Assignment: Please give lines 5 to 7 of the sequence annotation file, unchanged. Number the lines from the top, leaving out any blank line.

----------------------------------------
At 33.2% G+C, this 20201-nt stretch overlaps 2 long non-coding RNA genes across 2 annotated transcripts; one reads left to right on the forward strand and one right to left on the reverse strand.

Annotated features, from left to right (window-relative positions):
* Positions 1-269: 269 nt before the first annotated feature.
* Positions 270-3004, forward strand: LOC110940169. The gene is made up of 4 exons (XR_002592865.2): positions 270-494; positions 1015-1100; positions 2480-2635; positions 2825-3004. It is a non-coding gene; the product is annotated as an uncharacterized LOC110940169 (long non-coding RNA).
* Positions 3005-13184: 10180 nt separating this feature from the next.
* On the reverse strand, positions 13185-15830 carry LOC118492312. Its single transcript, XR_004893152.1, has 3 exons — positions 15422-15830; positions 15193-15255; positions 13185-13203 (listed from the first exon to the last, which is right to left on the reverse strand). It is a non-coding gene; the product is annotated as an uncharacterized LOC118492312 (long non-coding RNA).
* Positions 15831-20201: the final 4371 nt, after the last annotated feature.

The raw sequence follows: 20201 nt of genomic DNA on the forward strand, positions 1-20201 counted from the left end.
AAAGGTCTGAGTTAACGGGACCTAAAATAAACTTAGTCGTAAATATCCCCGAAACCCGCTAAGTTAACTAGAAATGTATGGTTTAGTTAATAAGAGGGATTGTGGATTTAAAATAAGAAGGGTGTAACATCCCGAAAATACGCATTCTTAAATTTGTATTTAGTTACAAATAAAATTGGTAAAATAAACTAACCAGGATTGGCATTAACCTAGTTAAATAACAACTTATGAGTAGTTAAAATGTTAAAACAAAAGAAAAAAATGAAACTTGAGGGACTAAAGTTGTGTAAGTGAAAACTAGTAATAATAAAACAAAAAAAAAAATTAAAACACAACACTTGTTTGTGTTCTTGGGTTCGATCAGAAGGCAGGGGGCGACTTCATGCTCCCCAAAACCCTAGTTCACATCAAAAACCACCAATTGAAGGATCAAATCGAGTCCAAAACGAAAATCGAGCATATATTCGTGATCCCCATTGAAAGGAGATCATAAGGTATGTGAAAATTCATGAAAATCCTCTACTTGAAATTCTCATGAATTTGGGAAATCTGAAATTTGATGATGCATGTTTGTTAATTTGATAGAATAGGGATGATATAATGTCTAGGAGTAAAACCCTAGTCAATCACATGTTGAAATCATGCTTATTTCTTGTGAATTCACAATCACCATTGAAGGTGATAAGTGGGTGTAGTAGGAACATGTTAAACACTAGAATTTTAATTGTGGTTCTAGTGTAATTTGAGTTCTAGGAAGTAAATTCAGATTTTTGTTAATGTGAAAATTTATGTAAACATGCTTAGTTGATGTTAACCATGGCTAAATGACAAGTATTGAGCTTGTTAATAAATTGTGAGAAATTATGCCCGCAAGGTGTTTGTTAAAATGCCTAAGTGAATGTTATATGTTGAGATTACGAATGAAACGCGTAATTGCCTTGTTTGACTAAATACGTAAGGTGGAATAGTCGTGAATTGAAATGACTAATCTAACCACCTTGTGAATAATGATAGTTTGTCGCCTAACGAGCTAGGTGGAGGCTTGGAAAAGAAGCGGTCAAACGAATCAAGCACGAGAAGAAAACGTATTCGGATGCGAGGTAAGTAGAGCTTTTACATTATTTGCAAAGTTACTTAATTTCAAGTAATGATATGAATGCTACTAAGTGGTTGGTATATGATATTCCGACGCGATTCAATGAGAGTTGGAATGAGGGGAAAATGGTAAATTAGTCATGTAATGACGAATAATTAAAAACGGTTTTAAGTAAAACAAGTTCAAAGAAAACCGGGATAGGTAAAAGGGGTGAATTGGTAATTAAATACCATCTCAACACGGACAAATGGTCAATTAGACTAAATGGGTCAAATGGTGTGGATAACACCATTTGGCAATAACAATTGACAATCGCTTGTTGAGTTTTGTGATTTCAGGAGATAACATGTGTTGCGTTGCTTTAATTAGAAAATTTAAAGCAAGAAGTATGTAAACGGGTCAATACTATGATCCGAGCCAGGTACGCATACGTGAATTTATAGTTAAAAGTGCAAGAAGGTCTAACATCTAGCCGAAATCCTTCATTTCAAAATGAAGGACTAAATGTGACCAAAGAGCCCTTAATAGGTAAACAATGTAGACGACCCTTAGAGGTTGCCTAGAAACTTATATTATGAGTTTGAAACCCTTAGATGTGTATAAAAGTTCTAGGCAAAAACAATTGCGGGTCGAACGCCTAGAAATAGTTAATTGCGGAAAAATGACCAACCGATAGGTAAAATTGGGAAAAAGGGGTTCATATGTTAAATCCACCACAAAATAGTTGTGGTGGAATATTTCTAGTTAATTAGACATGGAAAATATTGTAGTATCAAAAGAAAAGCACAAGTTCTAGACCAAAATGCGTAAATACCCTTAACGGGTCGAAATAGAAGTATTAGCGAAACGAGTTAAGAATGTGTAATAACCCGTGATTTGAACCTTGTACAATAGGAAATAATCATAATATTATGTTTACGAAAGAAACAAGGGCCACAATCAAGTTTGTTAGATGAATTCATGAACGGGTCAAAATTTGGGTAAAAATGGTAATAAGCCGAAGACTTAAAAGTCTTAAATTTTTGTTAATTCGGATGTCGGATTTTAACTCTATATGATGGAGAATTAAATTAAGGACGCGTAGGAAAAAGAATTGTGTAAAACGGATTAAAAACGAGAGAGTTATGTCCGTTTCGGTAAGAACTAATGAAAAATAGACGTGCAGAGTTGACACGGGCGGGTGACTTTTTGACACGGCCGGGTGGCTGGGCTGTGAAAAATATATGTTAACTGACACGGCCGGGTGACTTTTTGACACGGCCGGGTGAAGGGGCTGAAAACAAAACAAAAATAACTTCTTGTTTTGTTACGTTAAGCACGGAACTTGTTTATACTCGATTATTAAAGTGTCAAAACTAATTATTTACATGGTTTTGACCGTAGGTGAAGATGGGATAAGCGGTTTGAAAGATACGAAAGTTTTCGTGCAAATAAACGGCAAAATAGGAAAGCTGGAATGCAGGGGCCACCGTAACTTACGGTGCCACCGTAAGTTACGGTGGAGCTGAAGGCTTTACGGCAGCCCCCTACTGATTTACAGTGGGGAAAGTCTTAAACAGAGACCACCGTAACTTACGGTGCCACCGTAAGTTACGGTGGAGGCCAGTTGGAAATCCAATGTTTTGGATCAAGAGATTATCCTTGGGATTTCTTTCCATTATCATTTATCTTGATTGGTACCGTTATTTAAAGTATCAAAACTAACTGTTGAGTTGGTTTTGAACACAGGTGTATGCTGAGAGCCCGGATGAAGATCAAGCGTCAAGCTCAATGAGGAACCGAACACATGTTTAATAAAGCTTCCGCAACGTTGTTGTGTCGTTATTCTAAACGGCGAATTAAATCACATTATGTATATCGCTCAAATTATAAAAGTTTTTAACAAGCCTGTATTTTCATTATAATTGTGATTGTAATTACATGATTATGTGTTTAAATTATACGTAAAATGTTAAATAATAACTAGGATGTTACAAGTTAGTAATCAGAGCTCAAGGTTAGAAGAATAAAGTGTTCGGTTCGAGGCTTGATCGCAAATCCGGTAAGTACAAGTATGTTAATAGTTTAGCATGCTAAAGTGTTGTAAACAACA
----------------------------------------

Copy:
* Positions 3005-13184: 10180 nt separating this feature from the next.
* On the reverse strand, positions 13185-15830 carry LOC118492312. Its single transcript, XR_004893152.1, has 3 exons — positions 15422-15830; positions 15193-15255; positions 13185-13203 (listed from the first exon to the last, which is right to left on the reverse strand). It is a non-coding gene; the product is annotated as an uncharacterized LOC118492312 (long non-coding RNA).
* Positions 15831-20201: the final 4371 nt, after the last annotated feature.